The United States is about to enact The Defend Trade Secrets Act, an overwhelmingly bipartisan effort to provide a federal law civil claim for misappropriation of trade secrets. It is anticipated that President Obama will sign the bill, and it will be effective for acts that occur on or after the date of enactment.

Technically an amendment to the Economic Espionage Act, this new federal trade secrets law will protect intellectual property beyond the patent, trademark, and copyright claims currently authorized in federal court. Human resource professionals and others involved in hiring software engineers, data analysts, and others exposed to their current employer’s trade secrets will have to take additional precautionary measures to protect the new employees from litigation under the new law.

The bill is based largely on the Uniform Trade Secrets Act that has been enacted, mostly uniformly, in almost all states, including Washington and Oregon. But the bill has key new provisions. First, it provides federal jurisdiction for a civil claim (without preempting any state statutes or common law). Second, the bill has a drastic new remedy: an ex parte seizure order that can, and almost always will, be executed without any notice to the target of the order, more often than not the new employees.

The Economic Espionage Act has been in effect since 1996 but allows only for criminal prosecutions.  As a result, parties have been required to file private civil cases for trade secret misappropriation under state law. In most instances, these actions were filed in state courts, unless there was diversity of citizenship or the plaintiff could allege a violation of the Computer Fraud and Abuse Act[1] and append trade secrets claims.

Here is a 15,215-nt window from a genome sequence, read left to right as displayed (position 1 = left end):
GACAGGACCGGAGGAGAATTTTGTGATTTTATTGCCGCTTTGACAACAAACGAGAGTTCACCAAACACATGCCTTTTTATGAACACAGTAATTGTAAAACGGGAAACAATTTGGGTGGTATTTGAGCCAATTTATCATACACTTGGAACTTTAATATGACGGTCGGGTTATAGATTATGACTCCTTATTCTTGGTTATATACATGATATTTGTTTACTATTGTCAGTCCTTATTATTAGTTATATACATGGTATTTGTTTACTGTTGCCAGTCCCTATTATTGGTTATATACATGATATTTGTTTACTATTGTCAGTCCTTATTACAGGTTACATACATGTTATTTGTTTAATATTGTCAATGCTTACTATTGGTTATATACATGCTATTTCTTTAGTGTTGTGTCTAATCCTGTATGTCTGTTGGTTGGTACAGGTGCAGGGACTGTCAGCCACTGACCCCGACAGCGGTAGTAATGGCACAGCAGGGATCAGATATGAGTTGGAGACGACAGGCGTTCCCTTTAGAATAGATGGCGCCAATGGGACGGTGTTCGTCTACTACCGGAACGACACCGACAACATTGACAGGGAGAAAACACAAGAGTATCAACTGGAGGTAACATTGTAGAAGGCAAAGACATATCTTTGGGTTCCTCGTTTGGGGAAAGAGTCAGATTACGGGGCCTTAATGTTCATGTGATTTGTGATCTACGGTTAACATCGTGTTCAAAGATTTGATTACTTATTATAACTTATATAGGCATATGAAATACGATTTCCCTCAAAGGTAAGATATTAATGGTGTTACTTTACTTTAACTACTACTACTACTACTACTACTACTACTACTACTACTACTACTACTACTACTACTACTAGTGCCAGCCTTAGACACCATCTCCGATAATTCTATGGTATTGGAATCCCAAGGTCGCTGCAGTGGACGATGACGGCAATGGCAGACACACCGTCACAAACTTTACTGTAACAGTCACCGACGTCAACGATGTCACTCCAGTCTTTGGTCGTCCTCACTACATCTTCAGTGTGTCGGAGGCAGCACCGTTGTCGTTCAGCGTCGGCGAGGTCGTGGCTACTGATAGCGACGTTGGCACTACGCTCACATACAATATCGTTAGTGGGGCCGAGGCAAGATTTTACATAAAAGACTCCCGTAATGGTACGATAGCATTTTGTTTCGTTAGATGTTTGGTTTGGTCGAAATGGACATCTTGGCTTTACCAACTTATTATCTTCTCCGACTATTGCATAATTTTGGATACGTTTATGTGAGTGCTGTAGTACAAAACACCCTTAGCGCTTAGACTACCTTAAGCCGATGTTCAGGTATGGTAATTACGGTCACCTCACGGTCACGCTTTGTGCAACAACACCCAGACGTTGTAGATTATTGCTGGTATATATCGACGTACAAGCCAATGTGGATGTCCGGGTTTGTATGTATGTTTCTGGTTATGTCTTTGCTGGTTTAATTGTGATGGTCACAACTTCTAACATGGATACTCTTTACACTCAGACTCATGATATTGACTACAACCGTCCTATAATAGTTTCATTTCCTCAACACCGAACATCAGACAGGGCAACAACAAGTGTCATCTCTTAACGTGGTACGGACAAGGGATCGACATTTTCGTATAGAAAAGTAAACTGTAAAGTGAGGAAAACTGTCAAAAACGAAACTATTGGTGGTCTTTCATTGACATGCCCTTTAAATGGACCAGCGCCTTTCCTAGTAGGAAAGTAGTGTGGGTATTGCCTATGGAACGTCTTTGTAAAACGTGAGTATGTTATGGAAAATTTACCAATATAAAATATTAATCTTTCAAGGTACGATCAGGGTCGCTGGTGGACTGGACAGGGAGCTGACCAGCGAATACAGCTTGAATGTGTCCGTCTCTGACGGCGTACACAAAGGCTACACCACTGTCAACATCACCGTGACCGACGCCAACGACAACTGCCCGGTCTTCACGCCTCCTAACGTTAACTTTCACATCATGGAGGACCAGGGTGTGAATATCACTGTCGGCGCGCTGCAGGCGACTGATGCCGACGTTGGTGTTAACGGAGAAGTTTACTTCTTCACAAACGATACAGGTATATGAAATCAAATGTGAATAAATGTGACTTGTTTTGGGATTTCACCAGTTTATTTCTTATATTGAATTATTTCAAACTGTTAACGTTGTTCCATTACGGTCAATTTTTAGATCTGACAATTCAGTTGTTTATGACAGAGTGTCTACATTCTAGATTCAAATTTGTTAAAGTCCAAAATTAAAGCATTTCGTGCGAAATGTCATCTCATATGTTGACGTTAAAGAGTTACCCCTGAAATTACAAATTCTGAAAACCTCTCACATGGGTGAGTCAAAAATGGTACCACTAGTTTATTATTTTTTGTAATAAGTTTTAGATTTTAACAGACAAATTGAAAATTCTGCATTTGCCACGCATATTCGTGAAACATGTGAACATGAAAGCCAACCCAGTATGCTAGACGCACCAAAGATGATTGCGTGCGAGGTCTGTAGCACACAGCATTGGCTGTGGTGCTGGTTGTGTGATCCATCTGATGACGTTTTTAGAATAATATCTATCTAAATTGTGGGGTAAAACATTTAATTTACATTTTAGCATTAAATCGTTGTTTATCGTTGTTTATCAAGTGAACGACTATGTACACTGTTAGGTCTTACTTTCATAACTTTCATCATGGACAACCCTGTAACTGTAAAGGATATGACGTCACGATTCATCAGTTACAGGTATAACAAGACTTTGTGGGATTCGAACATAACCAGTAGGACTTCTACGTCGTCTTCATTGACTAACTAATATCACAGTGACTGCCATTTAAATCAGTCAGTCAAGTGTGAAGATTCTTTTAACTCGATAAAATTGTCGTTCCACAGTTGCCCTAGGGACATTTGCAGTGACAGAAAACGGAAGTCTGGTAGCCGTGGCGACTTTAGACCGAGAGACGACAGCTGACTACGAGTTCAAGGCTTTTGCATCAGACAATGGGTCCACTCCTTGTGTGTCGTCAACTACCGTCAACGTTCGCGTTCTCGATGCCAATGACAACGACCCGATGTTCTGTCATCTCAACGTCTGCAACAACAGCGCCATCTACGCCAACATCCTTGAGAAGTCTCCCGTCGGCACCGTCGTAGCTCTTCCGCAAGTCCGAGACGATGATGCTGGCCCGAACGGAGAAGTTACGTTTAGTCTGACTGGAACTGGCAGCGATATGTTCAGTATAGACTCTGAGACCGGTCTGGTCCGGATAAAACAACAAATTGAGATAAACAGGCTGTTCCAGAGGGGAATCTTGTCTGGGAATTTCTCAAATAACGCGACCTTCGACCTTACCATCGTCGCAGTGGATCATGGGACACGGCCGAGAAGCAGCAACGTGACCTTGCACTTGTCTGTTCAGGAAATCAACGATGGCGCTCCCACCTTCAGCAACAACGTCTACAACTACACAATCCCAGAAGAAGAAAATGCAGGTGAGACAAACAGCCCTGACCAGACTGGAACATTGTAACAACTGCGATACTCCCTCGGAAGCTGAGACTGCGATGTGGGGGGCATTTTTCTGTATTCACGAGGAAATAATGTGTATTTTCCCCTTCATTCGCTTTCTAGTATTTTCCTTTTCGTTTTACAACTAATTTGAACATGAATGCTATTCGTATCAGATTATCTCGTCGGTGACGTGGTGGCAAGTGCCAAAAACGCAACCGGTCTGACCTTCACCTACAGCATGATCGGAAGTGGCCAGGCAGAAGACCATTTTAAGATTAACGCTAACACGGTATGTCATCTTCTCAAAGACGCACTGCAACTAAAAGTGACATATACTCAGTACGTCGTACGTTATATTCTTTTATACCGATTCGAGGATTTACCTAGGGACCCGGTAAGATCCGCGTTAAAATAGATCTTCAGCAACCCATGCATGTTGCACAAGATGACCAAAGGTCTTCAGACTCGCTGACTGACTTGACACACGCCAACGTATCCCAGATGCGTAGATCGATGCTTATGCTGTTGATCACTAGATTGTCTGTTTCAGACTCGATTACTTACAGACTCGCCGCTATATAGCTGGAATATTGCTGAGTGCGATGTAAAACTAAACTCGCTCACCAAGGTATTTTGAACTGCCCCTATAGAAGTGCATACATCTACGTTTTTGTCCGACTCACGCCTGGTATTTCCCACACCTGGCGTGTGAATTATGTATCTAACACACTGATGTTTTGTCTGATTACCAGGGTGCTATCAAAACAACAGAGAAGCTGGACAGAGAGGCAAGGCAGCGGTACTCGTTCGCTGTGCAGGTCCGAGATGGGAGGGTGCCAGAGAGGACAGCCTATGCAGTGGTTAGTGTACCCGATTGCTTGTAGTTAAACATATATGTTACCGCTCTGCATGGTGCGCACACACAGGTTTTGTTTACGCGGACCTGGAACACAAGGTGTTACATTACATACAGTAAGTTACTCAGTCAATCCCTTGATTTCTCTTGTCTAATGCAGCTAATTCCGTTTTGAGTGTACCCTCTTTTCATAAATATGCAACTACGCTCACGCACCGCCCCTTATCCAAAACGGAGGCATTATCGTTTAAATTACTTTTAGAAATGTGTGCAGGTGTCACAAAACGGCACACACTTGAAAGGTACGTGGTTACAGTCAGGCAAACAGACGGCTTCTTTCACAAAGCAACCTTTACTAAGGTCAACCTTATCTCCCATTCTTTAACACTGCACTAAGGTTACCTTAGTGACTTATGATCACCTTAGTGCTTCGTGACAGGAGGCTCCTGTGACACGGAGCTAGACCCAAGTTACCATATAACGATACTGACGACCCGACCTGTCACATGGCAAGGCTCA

The big new weapon for plaintiffs is the right to obtain an ex parte seizure order of the misappropriated information. The U.S. Marshal executing such an order will give the targeted defendant its first notice of the order when he or she arrives to collect the hardware. Although this remedy was enacted with a specific type of wrong in mind—the bad actor about to leave the United States with an auxiliary hard drive or thumb drive, or about to destroy evidence of misappropriation—the language of the bill is broader.

As a result, businesses should guard against a seizure order that may sweep too broad. If the U.S. Marshal packs away a business’s servers, desktops, and portable devices under such an order, how does the business continue?

The bill allows a motion to set aside the seizure order on two days’ notice. And the seizure order lasts only until a hearing that must take place within seven days after the order was issued. The federal judge must then make detailed findings of fact and conclusions of law to support extending the seizure order. The order must provide for the narrowest seizure necessary to achieve protection, must direct the seizure to be conducted in a way that minimizes interruption of the business operations of third parties, and must minimize the disruption of the “legitimate business operations of the person accused of misappropriation.” The bill also contains a bonding requirement providing a monetary remedy for the employer whose property is seized.

But these safeguards may be of little help to a business that is wrongfully subject to a seizure order, or that was unaware that misappropriation had taken place. After all, the only party communicating with the court when the ex parte seizure order is sought is the plaintiff. And the bond amount may be far too small to compensate the victim of an overbroad seizure order when that victim presents a claim for lost profits and other damages.